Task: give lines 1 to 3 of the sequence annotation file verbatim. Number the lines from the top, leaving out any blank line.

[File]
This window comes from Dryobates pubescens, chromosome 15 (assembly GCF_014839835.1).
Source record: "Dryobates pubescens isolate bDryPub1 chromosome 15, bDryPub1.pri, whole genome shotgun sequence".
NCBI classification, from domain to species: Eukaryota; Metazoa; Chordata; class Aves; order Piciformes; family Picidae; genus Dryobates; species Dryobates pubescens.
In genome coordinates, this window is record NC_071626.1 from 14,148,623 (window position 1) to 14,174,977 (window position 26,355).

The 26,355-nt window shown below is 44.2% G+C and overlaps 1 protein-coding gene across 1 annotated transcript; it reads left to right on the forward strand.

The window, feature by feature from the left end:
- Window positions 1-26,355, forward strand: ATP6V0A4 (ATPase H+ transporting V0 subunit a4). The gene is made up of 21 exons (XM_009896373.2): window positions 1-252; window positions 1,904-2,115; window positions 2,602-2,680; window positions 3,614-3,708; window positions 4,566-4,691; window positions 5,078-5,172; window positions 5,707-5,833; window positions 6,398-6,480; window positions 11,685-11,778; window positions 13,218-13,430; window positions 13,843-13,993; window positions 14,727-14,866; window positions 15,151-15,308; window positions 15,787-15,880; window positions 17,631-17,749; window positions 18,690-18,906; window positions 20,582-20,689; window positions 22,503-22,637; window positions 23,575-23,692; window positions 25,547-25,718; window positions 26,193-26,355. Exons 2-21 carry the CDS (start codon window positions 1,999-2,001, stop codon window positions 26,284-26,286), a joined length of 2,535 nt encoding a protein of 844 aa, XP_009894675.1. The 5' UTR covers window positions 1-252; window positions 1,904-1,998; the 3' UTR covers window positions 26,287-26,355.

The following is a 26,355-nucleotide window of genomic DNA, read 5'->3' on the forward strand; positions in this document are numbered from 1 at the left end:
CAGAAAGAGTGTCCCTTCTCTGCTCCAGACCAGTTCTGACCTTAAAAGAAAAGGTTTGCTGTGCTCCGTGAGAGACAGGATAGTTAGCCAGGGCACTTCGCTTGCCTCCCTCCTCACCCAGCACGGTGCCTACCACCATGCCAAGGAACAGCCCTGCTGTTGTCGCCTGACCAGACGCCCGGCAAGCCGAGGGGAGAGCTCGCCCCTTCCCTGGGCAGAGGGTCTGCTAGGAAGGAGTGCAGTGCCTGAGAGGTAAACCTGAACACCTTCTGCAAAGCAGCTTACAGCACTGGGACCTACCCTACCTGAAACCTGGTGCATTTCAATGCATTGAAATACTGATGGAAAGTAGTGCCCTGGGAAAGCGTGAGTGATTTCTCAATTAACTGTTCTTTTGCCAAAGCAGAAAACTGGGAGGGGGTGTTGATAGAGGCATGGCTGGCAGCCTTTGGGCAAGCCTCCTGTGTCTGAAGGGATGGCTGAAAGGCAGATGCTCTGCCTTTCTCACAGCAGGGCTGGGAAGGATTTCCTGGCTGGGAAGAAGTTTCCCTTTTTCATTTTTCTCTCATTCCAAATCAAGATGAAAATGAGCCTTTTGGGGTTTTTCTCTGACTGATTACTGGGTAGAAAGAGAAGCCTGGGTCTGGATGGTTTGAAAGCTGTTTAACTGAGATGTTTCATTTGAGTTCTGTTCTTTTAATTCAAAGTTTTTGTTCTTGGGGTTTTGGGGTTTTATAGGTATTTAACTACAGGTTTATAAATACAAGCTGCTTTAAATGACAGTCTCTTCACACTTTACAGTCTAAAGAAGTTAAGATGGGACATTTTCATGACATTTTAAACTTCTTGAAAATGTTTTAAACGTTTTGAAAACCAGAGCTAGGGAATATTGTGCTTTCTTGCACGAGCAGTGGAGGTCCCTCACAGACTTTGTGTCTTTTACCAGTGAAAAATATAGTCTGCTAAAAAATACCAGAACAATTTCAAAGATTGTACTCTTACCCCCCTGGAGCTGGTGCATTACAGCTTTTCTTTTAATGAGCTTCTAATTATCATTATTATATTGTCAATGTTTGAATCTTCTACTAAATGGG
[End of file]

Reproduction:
This window comes from Dryobates pubescens, chromosome 15 (assembly GCF_014839835.1).
Source record: "Dryobates pubescens isolate bDryPub1 chromosome 15, bDryPub1.pri, whole genome shotgun sequence".
NCBI classification, from domain to species: Eukaryota; Metazoa; Chordata; class Aves; order Piciformes; family Picidae; genus Dryobates; species Dryobates pubescens.